It leads to things like you’re not able to build enough homes, which leads to housing shortages. Overcrowding can lead to moisture problems, quicker deterioration, increased stress in the home. And the other thing is unaffordability.
So it’s heat and energy. The bills are very tough for community members to deal with. It’s been a problem. And and these are the sorts of things that it’s not newly reported. These are things long known about in communities. And so it, this is just a cycle and it’s a cycle that’s been happening for years and years.
Homes are just not lasting long enough, and so we see energy efficiency as a way to break that cycle in order to create homes that are healthy, affordable, comfortable, and and energy efficient, of course. So what are the things that we need to make this happen? The first thing is we need investment.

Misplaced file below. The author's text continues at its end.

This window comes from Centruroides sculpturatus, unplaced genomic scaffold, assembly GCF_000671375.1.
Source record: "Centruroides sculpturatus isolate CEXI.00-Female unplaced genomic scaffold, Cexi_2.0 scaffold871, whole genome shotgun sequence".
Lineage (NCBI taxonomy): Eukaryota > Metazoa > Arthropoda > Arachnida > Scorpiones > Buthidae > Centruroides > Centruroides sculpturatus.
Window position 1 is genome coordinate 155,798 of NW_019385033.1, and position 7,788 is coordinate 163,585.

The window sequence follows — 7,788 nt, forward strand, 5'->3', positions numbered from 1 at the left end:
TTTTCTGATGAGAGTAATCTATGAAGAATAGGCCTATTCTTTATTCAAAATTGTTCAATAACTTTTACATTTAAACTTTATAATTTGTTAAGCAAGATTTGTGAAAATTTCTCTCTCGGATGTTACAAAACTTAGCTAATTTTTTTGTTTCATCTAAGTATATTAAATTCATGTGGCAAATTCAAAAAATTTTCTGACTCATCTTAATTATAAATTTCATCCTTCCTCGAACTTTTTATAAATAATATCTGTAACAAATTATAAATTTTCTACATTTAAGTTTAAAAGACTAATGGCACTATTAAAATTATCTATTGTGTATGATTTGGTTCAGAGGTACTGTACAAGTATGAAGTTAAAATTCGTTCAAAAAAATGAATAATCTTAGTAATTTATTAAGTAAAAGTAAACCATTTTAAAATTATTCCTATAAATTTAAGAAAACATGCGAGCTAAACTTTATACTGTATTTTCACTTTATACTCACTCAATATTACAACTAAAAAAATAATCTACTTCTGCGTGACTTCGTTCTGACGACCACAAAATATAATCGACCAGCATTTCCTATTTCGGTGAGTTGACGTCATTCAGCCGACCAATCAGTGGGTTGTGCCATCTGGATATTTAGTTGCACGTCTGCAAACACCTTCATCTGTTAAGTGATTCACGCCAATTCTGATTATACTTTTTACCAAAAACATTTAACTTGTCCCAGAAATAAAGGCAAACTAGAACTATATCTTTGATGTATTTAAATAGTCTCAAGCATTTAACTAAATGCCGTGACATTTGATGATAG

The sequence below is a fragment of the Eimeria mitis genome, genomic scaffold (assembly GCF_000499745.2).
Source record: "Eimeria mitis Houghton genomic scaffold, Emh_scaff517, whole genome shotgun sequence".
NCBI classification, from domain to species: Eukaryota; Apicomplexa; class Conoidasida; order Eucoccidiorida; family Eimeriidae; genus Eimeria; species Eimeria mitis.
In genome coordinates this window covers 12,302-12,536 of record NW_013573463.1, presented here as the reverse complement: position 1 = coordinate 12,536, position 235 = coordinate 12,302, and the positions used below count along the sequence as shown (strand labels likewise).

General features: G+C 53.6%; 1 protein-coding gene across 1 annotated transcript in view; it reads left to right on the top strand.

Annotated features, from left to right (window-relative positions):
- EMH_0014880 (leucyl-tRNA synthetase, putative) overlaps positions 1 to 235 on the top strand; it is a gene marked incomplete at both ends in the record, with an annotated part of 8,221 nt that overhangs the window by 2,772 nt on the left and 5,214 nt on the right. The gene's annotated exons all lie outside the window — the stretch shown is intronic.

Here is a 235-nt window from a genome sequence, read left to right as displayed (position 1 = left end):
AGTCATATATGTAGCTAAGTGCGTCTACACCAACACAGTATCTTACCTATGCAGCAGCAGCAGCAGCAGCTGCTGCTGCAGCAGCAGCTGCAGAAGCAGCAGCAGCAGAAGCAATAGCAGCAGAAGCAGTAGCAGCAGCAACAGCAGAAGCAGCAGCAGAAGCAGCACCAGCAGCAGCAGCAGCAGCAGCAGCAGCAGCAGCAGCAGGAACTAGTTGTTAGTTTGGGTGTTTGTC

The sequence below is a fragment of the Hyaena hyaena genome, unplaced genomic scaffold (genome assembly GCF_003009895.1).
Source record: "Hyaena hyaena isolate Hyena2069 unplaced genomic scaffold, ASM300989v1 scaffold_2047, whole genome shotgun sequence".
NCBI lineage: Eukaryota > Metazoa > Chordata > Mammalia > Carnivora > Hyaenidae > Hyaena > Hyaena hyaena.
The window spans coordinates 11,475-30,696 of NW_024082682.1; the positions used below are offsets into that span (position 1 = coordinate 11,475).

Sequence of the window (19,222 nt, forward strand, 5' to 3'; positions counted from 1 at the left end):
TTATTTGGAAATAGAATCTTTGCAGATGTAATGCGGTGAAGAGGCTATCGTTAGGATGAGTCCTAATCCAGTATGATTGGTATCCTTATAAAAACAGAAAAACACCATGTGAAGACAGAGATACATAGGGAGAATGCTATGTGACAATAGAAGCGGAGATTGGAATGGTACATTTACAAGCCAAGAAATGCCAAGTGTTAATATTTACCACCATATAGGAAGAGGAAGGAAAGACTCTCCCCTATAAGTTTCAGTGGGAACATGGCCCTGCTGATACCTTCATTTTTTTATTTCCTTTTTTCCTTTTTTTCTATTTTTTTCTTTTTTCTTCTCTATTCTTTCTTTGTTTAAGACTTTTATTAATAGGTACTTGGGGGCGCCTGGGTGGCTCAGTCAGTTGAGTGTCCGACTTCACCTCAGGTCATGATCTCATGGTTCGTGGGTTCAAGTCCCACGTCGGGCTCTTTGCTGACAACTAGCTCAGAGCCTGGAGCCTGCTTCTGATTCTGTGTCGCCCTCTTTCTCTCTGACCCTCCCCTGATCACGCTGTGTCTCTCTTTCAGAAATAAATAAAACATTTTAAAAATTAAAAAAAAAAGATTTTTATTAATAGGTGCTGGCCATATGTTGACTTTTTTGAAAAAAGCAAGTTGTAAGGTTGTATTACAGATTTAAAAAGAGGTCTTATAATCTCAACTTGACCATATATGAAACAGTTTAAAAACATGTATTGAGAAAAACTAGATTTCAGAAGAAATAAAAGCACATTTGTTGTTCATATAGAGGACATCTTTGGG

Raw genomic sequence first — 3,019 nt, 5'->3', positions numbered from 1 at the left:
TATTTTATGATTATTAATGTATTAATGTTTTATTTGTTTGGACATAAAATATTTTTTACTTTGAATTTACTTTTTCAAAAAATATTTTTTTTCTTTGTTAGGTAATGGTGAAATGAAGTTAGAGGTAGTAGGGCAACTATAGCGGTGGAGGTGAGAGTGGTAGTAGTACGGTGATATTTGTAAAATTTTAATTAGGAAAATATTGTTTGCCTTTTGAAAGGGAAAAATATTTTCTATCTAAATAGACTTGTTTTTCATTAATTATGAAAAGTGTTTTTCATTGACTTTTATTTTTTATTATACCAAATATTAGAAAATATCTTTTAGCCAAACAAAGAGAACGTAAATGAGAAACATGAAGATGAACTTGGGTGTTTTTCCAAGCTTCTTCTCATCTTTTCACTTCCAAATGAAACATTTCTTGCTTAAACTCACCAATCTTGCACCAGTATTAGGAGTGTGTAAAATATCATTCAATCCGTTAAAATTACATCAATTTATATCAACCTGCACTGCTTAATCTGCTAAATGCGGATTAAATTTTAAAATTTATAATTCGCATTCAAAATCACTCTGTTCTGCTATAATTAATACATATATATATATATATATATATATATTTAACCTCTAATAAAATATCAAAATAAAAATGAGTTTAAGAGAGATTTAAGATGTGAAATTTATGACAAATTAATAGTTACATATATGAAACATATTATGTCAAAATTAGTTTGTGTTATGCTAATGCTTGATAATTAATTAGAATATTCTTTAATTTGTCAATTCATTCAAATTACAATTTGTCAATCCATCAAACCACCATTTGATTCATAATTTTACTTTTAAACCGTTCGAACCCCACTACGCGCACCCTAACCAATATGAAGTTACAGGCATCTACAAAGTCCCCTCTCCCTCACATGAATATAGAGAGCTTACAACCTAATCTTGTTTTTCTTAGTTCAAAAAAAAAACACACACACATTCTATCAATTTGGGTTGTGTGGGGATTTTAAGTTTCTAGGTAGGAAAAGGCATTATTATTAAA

And another discovery session that we did I think last year was with our Energy Foundation’s report. And in that report we estimate that there’s a total need of about $5.4 billion into indigenous energy efficiency for housing. This is a conservative low end of our estimate.
So that’s on top of money that’s needed to address core housing needs. And so this investment also needs to be done in a way that respects values, rights, and in a way that respects indigenous realities. The current system, there’s funding out there, a little bit here and there national and or federal and provincial.
Some things like the current systems have communities competing with one another for grants and funding, which is something that we need to see some change in. So this $5.4 billion will be for minor retrofits, major retrofits, and 1.75 billion dollars for new builds.